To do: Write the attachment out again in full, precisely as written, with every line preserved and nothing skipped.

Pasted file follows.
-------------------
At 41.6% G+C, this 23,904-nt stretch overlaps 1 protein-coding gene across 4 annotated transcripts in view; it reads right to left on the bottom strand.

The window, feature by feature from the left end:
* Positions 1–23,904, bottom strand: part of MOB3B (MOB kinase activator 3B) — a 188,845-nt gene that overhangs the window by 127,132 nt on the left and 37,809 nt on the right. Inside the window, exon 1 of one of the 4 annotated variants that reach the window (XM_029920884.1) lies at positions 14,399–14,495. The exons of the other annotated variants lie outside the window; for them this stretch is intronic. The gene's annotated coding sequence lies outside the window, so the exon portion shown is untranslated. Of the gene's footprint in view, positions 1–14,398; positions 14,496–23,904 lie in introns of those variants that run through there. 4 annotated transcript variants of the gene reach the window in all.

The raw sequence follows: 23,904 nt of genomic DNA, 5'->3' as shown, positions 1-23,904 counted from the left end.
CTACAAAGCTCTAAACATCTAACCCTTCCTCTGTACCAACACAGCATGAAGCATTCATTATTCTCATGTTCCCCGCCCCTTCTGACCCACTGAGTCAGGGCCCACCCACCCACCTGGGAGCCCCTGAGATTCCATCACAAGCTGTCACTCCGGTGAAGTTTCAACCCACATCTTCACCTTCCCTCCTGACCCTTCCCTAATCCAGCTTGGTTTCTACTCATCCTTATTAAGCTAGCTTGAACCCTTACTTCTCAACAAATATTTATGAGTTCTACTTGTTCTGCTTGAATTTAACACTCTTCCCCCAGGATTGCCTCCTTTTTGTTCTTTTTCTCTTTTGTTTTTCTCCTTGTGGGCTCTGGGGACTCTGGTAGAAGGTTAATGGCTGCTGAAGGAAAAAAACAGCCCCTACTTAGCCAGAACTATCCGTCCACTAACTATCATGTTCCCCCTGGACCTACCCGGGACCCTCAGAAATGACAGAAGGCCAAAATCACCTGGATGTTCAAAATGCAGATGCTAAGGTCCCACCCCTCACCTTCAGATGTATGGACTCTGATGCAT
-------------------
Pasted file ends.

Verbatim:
At 41.6% G+C, this 23,904-nt stretch overlaps 1 protein-coding gene across 4 annotated transcripts in view; it reads right to left on the bottom strand.

The window, feature by feature from the left end:
* Positions 1–23,904, bottom strand: part of MOB3B (MOB kinase activator 3B) — a 188,845-nt gene that overhangs the window by 127,132 nt on the left and 37,809 nt on the right. Inside the window, exon 1 of one of the 4 annotated variants that reach the window (XM_029920884.1) lies at positions 14,399–14,495. The exons of the other annotated variants lie outside the window; for them this stretch is intronic. The gene's annotated coding sequence lies outside the window, so the exon portion shown is untranslated. Of the gene's footprint in view, positions 1–14,398; positions 14,496–23,904 lie in introns of those variants that run through there. 4 annotated transcript variants of the gene reach the window in all.

The raw sequence follows: 23,904 nt of genomic DNA, 5'->3' as shown, positions 1-23,904 counted from the left end.
CTACAAAGCTCTAAACATCTAACCCTTCCTCTGTACCAACACAGCATGAAGCATTCATTATTCTCATGTTCCCCGCCCCTTCTGACCCACTGAGTCAGGGCCCACCCACCCACCTGGGAGCCCCTGAGATTCCATCACAAGCTGTCACTCCGGTGAAGTTTCAACCCACATCTTCACCTTCCCTCCTGACCCTTCCCTAATCCAGCTTGGTTTCTACTCATCCTTATTAAGCTAGCTTGAACCCTTACTTCTCAACAAATATTTATGAGTTCTACTTGTTCTGCTTGAATTTAACACTCTTCCCCCAGGATTGCCTCCTTTTTGTTCTTTTTCTCTTTTGTTTTTCTCCTTGTGGGCTCTGGGGACTCTGGTAGAAGGTTAATGGCTGCTGAAGGAAAAAAACAGCCCCTACTTAGCCAGAACTATCCGTCCACTAACTATCATGTTCCCCCTGGACCTACCCGGGACCCTCAGAAATGACAGAAGGCCAAAATCACCTGGATGTTCAAAATGCAGATGCTAAGGTCCCACCCCTCACCTTCAGATGTATGGACTCTGATGCAT